ICAAP Compliance: Credit Risk: Stress Test: Simple Sensitivity Analysis – Increase & Shift in NPL
Earlier we had looked at one way of stress testing credit risk under the Internal Capital Adequacy and Assessment Process (ICAAP). We will look at some simple sensitivity analysis for credit risk below, focusing on stressing non-performing loans (NPL).
Simple Sensitivity Analysis
This measures the change in the value of the portfolio for the shocks of various degrees to different independent risk factors while the underlying relationships among the risk factors are not considered.
For credit risk we will look at the following risk factors for stress testing:
- forced sale value of collateral,
- non-performing loans (NPLs)
The stress test for credit shock assesses the impact of increase in the level of non-performing loans of the bank. This involves three types of shocks:
Increase in NPL:
In this case we analyze the impact of 5%, 10% and 20% increase in the total NPLs downgraded to loss category having 100% provisioning requirements. 100% provisioning means that the bank will not get the loans back and they should be treated as a loss. The methodology used will be as follows:
For 5% increase in total NPLS:
Increase in NPLs = Total NPLs * 5%
Increase in Provision = Increase in NPLs * 100%
Tax Adjusted Loss = Increase in Provision * (1 – Tax Rate)
Revised Capital = Total Capital – Tax Adjusted Loss
Revised risk weighted assets = Risk Weighted assets – Tax Adjusted Loss
Revised CAR (%) = Revised Capital / Revised risk weighted assets
Fall in CAR (% age points) = Original CAR – Revised CAR
Note: The same procedure shall be followed for 10% and 20% increases in NPLs.
Shift in NPL:
In this case we increase the provisioning. We would analyze the impact of 50%, 80% and 100% downward shift in the NPL categories. For the first level of shock, 50% of substandard shall be categorized under doubtful and 50% of doubtful shall be added to the loss category. Then the Forced Sale Value of mortgaged collateral under each category is listed down. This is the current market value of the mortgaged collateral. The Forced Sale Value (FSV) of mortgaged collateral is subtracted from the corresponding NPL category, which is then multiplied by the %age provisioning for each category to get the provisions.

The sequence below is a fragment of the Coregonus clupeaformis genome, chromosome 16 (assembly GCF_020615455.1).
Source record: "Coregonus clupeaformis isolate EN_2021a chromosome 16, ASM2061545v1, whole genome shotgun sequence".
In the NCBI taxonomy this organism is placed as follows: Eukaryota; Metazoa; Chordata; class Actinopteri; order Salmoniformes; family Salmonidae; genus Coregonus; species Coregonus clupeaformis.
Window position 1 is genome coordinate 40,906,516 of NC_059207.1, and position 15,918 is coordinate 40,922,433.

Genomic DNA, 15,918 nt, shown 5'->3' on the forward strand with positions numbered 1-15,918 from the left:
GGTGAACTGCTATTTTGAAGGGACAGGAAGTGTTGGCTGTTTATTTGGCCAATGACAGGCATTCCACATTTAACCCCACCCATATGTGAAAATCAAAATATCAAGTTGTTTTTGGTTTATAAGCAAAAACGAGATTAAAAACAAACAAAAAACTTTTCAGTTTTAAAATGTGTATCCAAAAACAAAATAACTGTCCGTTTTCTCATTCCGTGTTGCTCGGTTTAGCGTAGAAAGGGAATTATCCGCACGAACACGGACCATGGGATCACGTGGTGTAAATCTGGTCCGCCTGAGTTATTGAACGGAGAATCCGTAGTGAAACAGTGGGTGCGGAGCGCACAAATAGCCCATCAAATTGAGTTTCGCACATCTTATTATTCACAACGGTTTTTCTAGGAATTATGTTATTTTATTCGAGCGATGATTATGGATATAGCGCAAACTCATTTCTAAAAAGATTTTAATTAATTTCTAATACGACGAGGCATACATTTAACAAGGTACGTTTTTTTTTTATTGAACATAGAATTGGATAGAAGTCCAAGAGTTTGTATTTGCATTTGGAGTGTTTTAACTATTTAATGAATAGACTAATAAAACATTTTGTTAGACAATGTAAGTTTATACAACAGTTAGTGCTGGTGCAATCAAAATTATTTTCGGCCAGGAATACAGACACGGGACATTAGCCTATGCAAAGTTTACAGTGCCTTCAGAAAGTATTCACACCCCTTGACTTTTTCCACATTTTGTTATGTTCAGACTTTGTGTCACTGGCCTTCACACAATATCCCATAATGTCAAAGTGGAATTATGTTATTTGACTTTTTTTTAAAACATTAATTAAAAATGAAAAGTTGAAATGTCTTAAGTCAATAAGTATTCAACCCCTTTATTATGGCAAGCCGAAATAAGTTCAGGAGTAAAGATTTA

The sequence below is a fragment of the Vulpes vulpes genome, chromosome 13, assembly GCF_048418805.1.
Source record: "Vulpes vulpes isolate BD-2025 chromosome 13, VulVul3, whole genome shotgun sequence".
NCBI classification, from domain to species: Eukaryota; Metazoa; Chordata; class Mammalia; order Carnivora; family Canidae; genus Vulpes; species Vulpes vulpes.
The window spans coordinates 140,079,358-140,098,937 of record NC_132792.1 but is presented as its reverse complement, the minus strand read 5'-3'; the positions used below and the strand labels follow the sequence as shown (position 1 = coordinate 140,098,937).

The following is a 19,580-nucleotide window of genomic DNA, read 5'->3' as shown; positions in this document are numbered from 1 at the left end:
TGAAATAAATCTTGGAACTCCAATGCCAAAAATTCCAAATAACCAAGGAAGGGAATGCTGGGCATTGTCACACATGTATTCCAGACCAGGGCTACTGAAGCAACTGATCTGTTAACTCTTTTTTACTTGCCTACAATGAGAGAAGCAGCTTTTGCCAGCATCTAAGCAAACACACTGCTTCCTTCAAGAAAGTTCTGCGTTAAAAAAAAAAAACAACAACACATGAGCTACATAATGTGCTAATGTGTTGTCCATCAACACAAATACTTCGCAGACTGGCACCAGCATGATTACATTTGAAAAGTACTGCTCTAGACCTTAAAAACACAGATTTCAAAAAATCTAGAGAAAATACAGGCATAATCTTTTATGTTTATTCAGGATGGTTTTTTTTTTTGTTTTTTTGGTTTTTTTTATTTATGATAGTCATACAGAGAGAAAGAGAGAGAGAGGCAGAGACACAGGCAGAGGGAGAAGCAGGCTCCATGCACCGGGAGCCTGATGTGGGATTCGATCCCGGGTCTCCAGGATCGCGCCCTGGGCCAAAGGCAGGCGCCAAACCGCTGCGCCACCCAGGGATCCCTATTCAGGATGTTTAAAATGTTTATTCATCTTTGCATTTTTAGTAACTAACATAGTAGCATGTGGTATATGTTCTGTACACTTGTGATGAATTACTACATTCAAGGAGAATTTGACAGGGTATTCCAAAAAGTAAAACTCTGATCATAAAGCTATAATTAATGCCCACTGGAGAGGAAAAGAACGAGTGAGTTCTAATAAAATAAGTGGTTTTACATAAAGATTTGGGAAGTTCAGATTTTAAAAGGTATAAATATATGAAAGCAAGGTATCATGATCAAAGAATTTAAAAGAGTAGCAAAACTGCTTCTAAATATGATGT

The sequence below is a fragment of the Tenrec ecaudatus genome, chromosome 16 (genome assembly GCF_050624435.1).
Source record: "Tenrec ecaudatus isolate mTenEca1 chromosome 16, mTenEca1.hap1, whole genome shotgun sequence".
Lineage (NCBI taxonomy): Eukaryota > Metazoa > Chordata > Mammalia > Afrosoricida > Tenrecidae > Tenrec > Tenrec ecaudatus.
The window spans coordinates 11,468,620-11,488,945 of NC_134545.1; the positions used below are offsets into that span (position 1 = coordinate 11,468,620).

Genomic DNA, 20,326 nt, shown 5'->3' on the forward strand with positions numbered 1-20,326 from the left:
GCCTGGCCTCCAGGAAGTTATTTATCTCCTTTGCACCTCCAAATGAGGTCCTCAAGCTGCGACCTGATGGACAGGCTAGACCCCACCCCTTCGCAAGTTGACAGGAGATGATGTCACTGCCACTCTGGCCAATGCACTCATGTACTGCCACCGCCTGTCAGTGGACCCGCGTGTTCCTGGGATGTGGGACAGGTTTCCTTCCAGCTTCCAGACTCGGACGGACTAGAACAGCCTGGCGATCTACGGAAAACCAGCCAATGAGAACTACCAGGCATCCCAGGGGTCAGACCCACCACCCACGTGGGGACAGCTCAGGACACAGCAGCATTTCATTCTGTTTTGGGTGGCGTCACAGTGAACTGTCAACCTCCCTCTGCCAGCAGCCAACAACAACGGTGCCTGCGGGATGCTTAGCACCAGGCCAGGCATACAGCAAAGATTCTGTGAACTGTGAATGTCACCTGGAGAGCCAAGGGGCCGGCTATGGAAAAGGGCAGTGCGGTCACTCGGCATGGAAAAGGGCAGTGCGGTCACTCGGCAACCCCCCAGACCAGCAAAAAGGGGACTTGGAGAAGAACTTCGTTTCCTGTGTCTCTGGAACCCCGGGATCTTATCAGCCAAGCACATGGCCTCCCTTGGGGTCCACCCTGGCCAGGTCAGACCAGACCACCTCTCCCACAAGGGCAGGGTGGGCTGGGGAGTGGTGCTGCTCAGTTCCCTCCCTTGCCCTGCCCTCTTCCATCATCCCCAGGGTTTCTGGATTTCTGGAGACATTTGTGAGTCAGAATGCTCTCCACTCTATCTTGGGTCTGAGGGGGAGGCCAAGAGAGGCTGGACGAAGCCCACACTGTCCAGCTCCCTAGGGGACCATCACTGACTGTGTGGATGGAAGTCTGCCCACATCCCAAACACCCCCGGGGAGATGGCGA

The provisioning for each NPL category is as follows:
- Substandard category: 25% provisioning is required.
- Doubtful category: 50% provisioning is required.
- Loss category: 100% provisioning is required.
The impact of shift in 50% NPLs to next categories with no change in total NPLs shall be accounted for as follows:
- Weighted NPLs (no shift) = Original NPLs in substandard category * 25%(provisioning for sub standard category) + Original NPLs in doubtful category * 50%(provisioning required for doubtful category) + Original NPLs in loss category * 100%(provisioning required for Loss category)
- Weighted NPLs (after shift) = Shifted NPL in substandard category + Shifted NPL in doubtful category + Shifted NPL in Loss category
- Shifted NPL in substandard Category = [Original NPLs in substandard category * 50%] * 25% (provision for substandard category)
- Shifted NPL in Doubtful Category = [Original NPLs in substandard category * 50%+ Original NPLs in Doubtful Category * 50%] * 50% (provision for doubtful category)
- Shifted NPL in Loss Category = [Original NPLs in Doubtful Category * 50% + Original NPLs in Loss Category] * 100% (provision for loss category)
- Increase in Provision = Weighted NPLs (after shift) – Weighted NPLs (no shift)
- Tax Adjusted Loss = Increase in Provision * (1 – Tax Rate)
- Revised Capital = Original Capital – Tax Adjusted Loss
- Revised risk weighted assets = Original risk weighted assets – Tax Adjusted Loss
- Revised CAR = Revised Capital / Revised risk weighted assets
- Fall in CAR (% age points) = Original CAR – Revised CAR
Note: The same procedure shall be followed for 80% and 100% shifts in the NPLs to the respective downward category.
We have discussed two techniques for carrying out a simple sensitivity analysis for credit risk. We will look at an additional approach below considering percentage falls in the Forced Sale Value (FSV) of mortgaged collateral.